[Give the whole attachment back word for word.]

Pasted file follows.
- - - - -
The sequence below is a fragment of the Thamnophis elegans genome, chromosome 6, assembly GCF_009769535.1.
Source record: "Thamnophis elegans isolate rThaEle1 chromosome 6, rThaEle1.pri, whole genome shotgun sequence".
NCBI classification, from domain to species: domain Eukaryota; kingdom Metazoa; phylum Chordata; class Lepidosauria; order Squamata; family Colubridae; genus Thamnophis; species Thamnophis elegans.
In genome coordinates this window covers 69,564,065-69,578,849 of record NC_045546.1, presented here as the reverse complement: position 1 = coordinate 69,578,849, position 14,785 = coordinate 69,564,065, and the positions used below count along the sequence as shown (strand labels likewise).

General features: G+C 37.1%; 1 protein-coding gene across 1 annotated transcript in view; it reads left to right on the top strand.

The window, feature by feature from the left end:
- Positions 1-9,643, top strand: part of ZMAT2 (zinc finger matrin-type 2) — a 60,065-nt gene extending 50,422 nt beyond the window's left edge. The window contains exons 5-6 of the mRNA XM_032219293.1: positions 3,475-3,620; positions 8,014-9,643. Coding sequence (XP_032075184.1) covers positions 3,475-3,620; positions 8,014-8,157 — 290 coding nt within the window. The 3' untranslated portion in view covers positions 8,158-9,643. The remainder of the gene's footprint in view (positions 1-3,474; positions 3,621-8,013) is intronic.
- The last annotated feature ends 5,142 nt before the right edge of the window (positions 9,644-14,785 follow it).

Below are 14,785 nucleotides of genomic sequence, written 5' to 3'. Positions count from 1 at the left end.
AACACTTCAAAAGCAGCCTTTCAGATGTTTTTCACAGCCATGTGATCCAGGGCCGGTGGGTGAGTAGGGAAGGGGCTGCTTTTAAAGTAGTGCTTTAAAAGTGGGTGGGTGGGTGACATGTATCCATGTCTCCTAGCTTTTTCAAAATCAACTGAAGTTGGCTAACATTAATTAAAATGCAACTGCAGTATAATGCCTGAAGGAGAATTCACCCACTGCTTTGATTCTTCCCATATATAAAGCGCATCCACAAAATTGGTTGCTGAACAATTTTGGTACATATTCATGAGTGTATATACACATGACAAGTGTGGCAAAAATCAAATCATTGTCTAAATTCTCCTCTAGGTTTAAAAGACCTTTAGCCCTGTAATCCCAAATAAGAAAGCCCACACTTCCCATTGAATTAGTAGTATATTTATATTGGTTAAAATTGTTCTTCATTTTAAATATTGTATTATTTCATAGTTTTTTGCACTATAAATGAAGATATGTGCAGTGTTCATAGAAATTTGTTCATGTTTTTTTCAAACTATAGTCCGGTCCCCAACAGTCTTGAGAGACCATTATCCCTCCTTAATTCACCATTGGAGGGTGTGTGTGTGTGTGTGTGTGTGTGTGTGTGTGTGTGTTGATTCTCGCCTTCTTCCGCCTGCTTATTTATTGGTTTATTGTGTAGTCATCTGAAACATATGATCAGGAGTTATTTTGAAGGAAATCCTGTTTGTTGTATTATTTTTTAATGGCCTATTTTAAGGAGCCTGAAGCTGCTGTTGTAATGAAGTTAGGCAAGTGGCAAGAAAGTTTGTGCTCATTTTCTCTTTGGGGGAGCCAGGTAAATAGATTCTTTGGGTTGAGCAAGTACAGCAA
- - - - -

The sequence below is a fragment of the Thamnophis elegans genome, chromosome 6, assembly GCF_009769535.1.
Source record: "Thamnophis elegans isolate rThaEle1 chromosome 6, rThaEle1.pri, whole genome shotgun sequence".
NCBI classification, from domain to species: domain Eukaryota; kingdom Metazoa; phylum Chordata; class Lepidosauria; order Squamata; family Colubridae; genus Thamnophis; species Thamnophis elegans.
In genome coordinates this window covers 69,564,065-69,578,849 of record NC_045546.1, presented here as the reverse complement: position 1 = coordinate 69,578,849, position 14,785 = coordinate 69,564,065, and the positions used below count along the sequence as shown (strand labels likewise).

General features: G+C 37.1%; 1 protein-coding gene across 1 annotated transcript in view; it reads left to right on the top strand.

The window, feature by feature from the left end:
- Positions 1-9,643, top strand: part of ZMAT2 (zinc finger matrin-type 2) — a 60,065-nt gene extending 50,422 nt beyond the window's left edge. The window contains exons 5-6 of the mRNA XM_032219293.1: positions 3,475-3,620; positions 8,014-9,643. Coding sequence (XP_032075184.1) covers positions 3,475-3,620; positions 8,014-8,157 — 290 coding nt within the window. The 3' untranslated portion in view covers positions 8,158-9,643. The remainder of the gene's footprint in view (positions 1-3,474; positions 3,621-8,013) is intronic.
- The last annotated feature ends 5,142 nt before the right edge of the window (positions 9,644-14,785 follow it).

Below are 14,785 nucleotides of genomic sequence, written 5' to 3'. Positions count from 1 at the left end.
AACACTTCAAAAGCAGCCTTTCAGATGTTTTTCACAGCCATGTGATCCAGGGCCGGTGGGTGAGTAGGGAAGGGGCTGCTTTTAAAGTAGTGCTTTAAAAGTGGGTGGGTGGGTGACATGTATCCATGTCTCCTAGCTTTTTCAAAATCAACTGAAGTTGGCTAACATTAATTAAAATGCAACTGCAGTATAATGCCTGAAGGAGAATTCACCCACTGCTTTGATTCTTCCCATATATAAAGCGCATCCACAAAATTGGTTGCTGAACAATTTTGGTACATATTCATGAGTGTATATACACATGACAAGTGTGGCAAAAATCAAATCATTGTCTAAATTCTCCTCTAGGTTTAAAAGACCTTTAGCCCTGTAATCCCAAATAAGAAAGCCCACACTTCCCATTGAATTAGTAGTATATTTATATTGGTTAAAATTGTTCTTCATTTTAAATATTGTATTATTTCATAGTTTTTTGCACTATAAATGAAGATATGTGCAGTGTTCATAGAAATTTGTTCATGTTTTTTTCAAACTATAGTCCGGTCCCCAACAGTCTTGAGAGACCATTATCCCTCCTTAATTCACCATTGGAGGGTGTGTGTGTGTGTGTGTGTGTGTGTGTGTGTGTGTGTTGATTCTCGCCTTCTTCCGCCTGCTTATTTATTGGTTTATTGTGTAGTCATCTGAAACATATGATCAGGAGTTATTTTGAAGGAAATCCTGTTTGTTGTATTATTTTTTAATGGCCTATTTTAAGGAGCCTGAAGCTGCTGTTGTAATGAAGTTAGGCAAGTGGCAAGAAAGTTTGTGCTCATTTTCTCTTTGGGGGAGCCAGGTAAATAGATTCTTTGGGTTGAGCAAGTACAGCAA